Neolithic industries

In prehistoric
Japan Japan ( ja, 日本, or , and formally ) is an island country An island country or an island nation is a country A country is a distinct territory, territorial body or political entity. It is often referred to as the land of an in ...

Japan
, ground stone tools appear during the
Japanese Paleolithic The is the period of human inhabitation in Japan predating the development of pottery, generally before 10,000 BC. The starting dates commonly given to this period are from around 40,000 BC; although any date of human presence before 35,000 BC i ...
period, that lasted from around 40,000 BC to 14,000 BC. Elsewhere, ground stone tools became important during the
Neolithic The Neolithic period is the final division of the Stone Age The Stone Age was a broad prehistoric Prehistory, also known as pre-literary history, is the period of human history Human history, also known as world history, is t ...
period beginning about 10,000 BC. These ground or polished implements are manufactured from larger-grained materials such as
basalt Basalt (, ) is a fine-grained extrusive A volcanic rock from Italy with a relatively large six-sided phenocryst (diameter about 1 mm) surrounded by a fine-grained groundmass, as seen in thin section under a petrographic microscope Extr ...

basalt
,
jade Jade is a mineral, much used in some cultures as jewellery and for ornaments, mostly known for its green varieties, though it appears naturally in other colors as well, notably yellow and white. Jade can refer to either of two different silica ...

jade
and
jadeite Jadeite is a pyroxene The pyroxenes (commonly abbreviated to ''Px'') are a group of important rock-forming inosilicate Silicate minerals are rock-forming minerals made up of silicate groups. They are the largest and most important class of m ...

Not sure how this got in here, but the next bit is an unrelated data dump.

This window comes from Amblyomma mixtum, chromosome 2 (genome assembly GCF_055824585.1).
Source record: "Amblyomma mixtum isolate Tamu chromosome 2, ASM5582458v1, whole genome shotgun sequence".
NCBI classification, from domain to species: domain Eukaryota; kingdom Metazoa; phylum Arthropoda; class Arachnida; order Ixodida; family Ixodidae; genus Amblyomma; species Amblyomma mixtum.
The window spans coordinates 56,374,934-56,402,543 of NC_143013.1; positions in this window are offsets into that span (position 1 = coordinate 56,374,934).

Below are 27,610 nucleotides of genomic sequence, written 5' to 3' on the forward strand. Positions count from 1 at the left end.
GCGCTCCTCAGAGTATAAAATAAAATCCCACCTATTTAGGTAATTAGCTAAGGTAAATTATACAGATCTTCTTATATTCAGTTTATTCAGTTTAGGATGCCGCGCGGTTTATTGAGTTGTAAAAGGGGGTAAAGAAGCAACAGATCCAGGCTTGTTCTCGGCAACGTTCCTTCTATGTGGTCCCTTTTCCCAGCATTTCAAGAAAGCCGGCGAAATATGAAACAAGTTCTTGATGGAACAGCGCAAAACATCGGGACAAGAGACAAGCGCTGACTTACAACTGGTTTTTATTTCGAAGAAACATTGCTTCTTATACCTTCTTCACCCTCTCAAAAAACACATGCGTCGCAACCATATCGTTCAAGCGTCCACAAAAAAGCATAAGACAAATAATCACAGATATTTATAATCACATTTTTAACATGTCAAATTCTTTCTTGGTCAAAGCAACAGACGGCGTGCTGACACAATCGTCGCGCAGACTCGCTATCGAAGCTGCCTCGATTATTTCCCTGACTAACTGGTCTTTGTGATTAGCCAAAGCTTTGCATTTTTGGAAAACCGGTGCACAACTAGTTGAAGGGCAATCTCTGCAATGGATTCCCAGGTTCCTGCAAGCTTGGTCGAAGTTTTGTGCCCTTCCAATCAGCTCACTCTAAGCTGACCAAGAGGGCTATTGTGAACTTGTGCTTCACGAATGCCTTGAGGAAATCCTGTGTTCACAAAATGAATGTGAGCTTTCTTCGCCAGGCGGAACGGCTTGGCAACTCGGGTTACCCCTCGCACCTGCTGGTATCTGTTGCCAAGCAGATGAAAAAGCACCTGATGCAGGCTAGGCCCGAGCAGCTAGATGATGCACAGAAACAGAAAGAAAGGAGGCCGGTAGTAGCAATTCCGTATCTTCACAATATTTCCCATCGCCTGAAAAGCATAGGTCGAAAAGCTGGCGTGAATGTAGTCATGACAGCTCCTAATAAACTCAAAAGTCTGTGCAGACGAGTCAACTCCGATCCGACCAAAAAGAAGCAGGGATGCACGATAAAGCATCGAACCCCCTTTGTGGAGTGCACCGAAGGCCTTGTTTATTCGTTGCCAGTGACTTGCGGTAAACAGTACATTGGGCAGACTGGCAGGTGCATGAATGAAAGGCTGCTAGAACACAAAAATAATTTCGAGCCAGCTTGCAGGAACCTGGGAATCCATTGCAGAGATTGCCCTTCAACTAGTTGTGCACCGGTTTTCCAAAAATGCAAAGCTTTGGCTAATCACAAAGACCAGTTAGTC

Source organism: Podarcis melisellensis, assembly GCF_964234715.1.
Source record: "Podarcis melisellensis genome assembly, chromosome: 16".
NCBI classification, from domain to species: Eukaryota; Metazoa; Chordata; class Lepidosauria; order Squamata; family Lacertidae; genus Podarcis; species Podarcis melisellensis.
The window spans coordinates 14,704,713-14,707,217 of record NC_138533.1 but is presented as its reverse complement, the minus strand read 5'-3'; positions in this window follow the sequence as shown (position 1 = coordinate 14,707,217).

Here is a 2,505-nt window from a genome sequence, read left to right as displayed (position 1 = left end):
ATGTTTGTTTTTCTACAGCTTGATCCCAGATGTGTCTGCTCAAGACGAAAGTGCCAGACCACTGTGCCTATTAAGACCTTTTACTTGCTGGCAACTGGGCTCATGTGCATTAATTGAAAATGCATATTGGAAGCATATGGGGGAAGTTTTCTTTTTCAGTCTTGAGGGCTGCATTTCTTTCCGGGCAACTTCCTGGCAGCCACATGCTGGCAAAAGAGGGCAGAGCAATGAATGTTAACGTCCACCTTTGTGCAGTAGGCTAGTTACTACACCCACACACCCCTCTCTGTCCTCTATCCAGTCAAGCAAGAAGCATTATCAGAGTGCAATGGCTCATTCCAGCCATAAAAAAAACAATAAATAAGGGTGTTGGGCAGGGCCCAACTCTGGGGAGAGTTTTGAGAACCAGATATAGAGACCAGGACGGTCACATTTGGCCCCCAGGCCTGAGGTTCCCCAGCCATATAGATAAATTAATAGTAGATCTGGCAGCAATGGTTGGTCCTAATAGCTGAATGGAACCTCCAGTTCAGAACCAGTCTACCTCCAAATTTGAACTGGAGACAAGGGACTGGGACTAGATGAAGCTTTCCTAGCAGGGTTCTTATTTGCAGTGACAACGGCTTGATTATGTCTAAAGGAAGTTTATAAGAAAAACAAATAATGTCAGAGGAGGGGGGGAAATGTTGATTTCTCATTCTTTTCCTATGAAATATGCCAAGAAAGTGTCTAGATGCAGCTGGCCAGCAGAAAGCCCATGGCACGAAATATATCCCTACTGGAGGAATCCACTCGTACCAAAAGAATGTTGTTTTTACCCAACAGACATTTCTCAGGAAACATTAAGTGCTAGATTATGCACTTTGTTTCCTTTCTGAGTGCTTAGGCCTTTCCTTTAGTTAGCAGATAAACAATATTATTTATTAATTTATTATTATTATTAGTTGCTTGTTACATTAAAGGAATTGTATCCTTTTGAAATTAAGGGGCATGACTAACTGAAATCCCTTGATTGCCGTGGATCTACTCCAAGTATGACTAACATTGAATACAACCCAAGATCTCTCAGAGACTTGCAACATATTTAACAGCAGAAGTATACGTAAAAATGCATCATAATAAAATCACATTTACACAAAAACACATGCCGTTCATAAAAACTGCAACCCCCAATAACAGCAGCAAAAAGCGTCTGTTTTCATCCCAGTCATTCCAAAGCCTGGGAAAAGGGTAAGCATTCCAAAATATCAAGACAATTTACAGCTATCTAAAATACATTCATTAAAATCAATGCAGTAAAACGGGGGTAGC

jadeite
, greenstone and some forms of
rhyolite Rhyolite ( ) is the most silica Silicon dioxide, also known as silica, is an oxide An oxide () is a chemical compound A chemical compound is a chemical substance A chemical substance is a form of matter In classical physics and ...

rhyolite
which are not suitable for flaking. The greenstone industry was important in the
English Lake District The Lake District, also known as the Lakes or Lakeland, is a mountainous region In geography, regions are areas that are broadly divided by physical characteristics ( physical geography), human impact characteristics ( human geography), and th ...

English Lake District
, and is known as the Langdale axe industry. Ground stone implements included
adze An adze (; alternative spelling: adz) is an ancient and versatile cutting tool similar to an axe An axe (sometimes ax in American English American English (AmE, AE, AmEng, USEng, en-US), sometimes called United States English or ...

adze
s,
celt The Celts (, see Names of the Celts#Pronunciation, pronunciation of ''Celt'' for different usages) are. "CELTS location: Greater Europe time period: Second millennium B.C.E. to present ancestry: Celtic a collection of Indo-European languages, ...